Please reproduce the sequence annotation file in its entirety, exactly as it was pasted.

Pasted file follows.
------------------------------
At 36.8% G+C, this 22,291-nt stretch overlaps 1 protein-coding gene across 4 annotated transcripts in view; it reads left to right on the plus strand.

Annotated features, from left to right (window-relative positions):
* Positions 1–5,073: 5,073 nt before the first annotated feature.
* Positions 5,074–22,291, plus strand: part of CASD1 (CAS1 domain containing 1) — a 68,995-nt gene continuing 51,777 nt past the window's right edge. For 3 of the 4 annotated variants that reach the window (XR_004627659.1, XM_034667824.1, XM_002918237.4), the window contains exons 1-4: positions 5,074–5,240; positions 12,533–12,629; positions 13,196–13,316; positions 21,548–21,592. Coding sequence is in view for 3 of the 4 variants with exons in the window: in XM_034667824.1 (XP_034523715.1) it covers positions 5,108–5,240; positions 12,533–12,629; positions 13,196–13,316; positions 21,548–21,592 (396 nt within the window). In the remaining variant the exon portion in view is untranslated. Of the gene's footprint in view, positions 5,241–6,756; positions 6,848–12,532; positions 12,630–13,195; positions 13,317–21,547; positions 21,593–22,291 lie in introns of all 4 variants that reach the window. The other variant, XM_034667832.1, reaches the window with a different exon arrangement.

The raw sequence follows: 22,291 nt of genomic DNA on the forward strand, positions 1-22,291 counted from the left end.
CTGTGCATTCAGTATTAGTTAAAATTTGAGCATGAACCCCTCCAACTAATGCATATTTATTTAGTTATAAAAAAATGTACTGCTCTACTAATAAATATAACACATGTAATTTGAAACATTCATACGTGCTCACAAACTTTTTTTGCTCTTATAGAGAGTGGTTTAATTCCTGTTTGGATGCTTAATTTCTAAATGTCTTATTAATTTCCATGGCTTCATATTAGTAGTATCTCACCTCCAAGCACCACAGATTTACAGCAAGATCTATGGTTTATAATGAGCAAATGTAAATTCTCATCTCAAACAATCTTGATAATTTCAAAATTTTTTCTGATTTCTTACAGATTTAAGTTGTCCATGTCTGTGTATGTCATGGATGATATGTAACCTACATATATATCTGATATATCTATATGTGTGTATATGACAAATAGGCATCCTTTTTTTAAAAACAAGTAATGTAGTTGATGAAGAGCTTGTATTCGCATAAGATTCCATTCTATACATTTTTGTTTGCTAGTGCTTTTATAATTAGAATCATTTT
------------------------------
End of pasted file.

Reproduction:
At 36.8% G+C, this 22,291-nt stretch overlaps 1 protein-coding gene across 4 annotated transcripts in view; it reads left to right on the plus strand.

Annotated features, from left to right (window-relative positions):
* Positions 1–5,073: 5,073 nt before the first annotated feature.
* Positions 5,074–22,291, plus strand: part of CASD1 (CAS1 domain containing 1) — a 68,995-nt gene continuing 51,777 nt past the window's right edge. For 3 of the 4 annotated variants that reach the window (XR_004627659.1, XM_034667824.1, XM_002918237.4), the window contains exons 1-4: positions 5,074–5,240; positions 12,533–12,629; positions 13,196–13,316; positions 21,548–21,592. Coding sequence is in view for 3 of the 4 variants with exons in the window: in XM_034667824.1 (XP_034523715.1) it covers positions 5,108–5,240; positions 12,533–12,629; positions 13,196–13,316; positions 21,548–21,592 (396 nt within the window). In the remaining variant the exon portion in view is untranslated. Of the gene's footprint in view, positions 5,241–6,756; positions 6,848–12,532; positions 12,630–13,195; positions 13,317–21,547; positions 21,593–22,291 lie in introns of all 4 variants that reach the window. The other variant, XM_034667832.1, reaches the window with a different exon arrangement.

The raw sequence follows: 22,291 nt of genomic DNA on the forward strand, positions 1-22,291 counted from the left end.
CTGTGCATTCAGTATTAGTTAAAATTTGAGCATGAACCCCTCCAACTAATGCATATTTATTTAGTTATAAAAAAATGTACTGCTCTACTAATAAATATAACACATGTAATTTGAAACATTCATACGTGCTCACAAACTTTTTTTGCTCTTATAGAGAGTGGTTTAATTCCTGTTTGGATGCTTAATTTCTAAATGTCTTATTAATTTCCATGGCTTCATATTAGTAGTATCTCACCTCCAAGCACCACAGATTTACAGCAAGATCTATGGTTTATAATGAGCAAATGTAAATTCTCATCTCAAACAATCTTGATAATTTCAAAATTTTTTCTGATTTCTTACAGATTTAAGTTGTCCATGTCTGTGTATGTCATGGATGATATGTAACCTACATATATATCTGATATATCTATATGTGTGTATATGACAAATAGGCATCCTTTTTTTAAAAACAAGTAATGTAGTTGATGAAGAGCTTGTATTCGCATAAGATTCCATTCTATACATTTTTGTTTGCTAGTGCTTTTATAATTAGAATCATTTT